A bench press plateau is beyond frustrating. You’ve been stuck at the same numbers for several months and no matter what you do nothing seems to be working.
This is the experience for many lifters after training for a couple of years. They see a huge increase in their bench press numbers quite rapidly, and then hit a roadblock that seems unbreakable. So how do you get through a bench press plateau?
Here are my 9 tips for breaking through a bench press plateau:
- Reduce the range of motion you need to press the weight
- Bring the bar down faster
- Create more tension through your hands and legs
- Utilize bench press accessories targeted at your area of weakness
- Perform volume overloads using boards
- Analyze your current training program
- Increase bench press frequency and volume
- Focus on tricep, shoulder, and pec development more broadly
- Understand the ‘rate of progression’ principle
In my role as the Head Coach for Team Canada Powerlifting, I’ve worked with hundreds of top bench pressors, some of whom became World Champions. On their journey, we had our fair share of bench press plateaus, and we used the principles discussed in this article to break through them.
Let me show you the best strategies I know for increasing your bench press numbers.
Tip #1: Reduce The Range of Motion You Need To Press The Weight
If you haven’t already figured it out, the bench press is a game of leverages.
You want to try to move the most amount of weight possible, but do it in the least possible distance.
Naturally, the person with long arms in the bench press will need to do more overall ‘work’ compared with someone with shorter arms — even if the weight on the barbell is the same.
If you do have long arms, check out 5 TRICKS FOR BENCH PRESSING WITH LONG ARMS
While you’re born with certain limb-lengths that you can’t change, there are certainly several strategies to reducing the range of motion of the bench press that you do have control over.
Let’s look at four strategies now:
Strategy #1: Set up a proper bench press arch
The bench press arch is the single best way to reduce the overall range of motion of the movement. The goal is to get as high on your traps as possible, lift your chest high, and have your low and mid-back elevated from the surface of the bench.
Read all about the bench press arch in our guide THE BENCH PRESS ARCH (HOW TO DO IT, BENEFITS, IS IT SAFE).
Strategy #2: Meet the bar with your chest
As you bring the bar down to your chest, think about “meeting the bar with your chest”, which will help you push your chest up high. So rather than thinking “I’m bringing the bar down to my chest”, think about “I’m bringing my chest up to the bar”.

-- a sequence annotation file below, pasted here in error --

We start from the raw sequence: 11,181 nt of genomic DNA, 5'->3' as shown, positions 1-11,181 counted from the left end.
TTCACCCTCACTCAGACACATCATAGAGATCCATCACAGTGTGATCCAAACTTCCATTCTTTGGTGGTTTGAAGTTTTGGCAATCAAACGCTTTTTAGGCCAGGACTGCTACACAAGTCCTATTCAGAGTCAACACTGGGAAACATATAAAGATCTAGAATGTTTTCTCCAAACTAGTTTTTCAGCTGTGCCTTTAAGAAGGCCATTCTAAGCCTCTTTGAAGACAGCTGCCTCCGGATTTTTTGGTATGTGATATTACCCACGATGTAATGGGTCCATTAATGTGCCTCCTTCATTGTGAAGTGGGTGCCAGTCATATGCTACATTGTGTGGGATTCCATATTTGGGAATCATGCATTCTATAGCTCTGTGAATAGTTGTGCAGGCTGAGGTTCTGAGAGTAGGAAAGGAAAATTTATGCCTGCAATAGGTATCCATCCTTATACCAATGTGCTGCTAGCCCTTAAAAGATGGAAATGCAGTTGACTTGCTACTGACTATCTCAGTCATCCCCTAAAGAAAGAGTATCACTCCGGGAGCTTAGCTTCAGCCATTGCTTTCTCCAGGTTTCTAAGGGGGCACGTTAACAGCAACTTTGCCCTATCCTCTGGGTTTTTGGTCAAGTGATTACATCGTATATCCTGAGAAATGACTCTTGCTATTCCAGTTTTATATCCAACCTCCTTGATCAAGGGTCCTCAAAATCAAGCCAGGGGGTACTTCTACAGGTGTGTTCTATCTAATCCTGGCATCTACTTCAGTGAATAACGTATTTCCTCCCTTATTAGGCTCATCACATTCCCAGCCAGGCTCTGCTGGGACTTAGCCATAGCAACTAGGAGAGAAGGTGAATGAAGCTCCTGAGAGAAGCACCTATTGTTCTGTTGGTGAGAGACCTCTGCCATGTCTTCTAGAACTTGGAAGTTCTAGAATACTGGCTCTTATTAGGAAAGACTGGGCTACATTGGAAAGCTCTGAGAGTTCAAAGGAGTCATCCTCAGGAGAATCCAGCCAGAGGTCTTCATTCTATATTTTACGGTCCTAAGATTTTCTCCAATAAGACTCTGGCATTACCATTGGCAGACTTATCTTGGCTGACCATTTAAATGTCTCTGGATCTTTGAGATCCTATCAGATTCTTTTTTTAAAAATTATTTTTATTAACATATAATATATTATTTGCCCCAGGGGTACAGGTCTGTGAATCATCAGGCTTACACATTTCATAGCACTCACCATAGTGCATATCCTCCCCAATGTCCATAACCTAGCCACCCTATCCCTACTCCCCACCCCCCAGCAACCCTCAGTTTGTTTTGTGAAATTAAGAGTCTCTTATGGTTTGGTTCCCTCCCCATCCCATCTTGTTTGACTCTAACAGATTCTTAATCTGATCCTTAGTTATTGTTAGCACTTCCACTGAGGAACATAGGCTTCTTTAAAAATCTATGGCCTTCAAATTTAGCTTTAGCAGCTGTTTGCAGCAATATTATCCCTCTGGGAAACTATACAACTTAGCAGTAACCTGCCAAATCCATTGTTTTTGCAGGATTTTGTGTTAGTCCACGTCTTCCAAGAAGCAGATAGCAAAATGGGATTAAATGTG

Strategy #3: Ensure maximum scapular retraction
Ensure that your shoulder position is retracted as much as possible prior to taking the bar off the rack. When your shoulder is pronated, it could lead to 2-4 more inches the bar needs to travel.
Strategy #4: Build a bigger chest
If you have limited chest mass then the bar will need to travel further compared with someone with a bigger overall torso. Creating more chest hypertrophy will be beneficial in that you’ll have greater force production potential, but you’ll also have the added benefit of a reduced range of motion.
Tip #2: Bring The Bar Down Faster
Beginner bench pressers will bring the bar down quite slowly in order to maximize muscular tension and overall control of the movement.
This is referred to as ‘eccentric tempo’.
However, over time the eccentric tempo of a movement will limit the strength potential. This is because your larger motor units within the muscle, the ones responsible for producing maximum force, get fatigued before you press the barbell off your chest.
Think of it like this:
- Your small motor units, responsible for low-level activity, recruit first as you bring the bar down.
- Once they fatigue, bigger and bigger motor units need to activate.
- At some point during a slow eccentric, the smaller motor units will reach their limits, and the largest motor units will kick in to assist.
- If your larger motor units are already fatigued by bringing the bar down, then the likelihood they will be able to contribute to the ‘up phase’ is severely limited.
The idea here is that if you can bring the bar down quicker while maintaining the same level of tension and control, then your larger motor units won’t experience as much stress and you’ll be able to utilize them on the way up.
So, practice bringing the bar down quicker and see what kind of result you get on your max strength.
Read about bench press tempo in our article HOW FAST SHOULD YOU BRING THE BAR DOWN
Tip #3: Create More Tension Through Your Hands And Legs
One of the more common faults for even the most experienced bench pressers is just being a bit lazy with how much tension they’re creating through their hands and legs.
If you’ve ever felt like the weight “just feels heavy today”, and there’s no real explanation for why, it usually has to do with not squeezing your hands or driving through your legs hard enough.
You can always get more tension through your hands and legs. Always.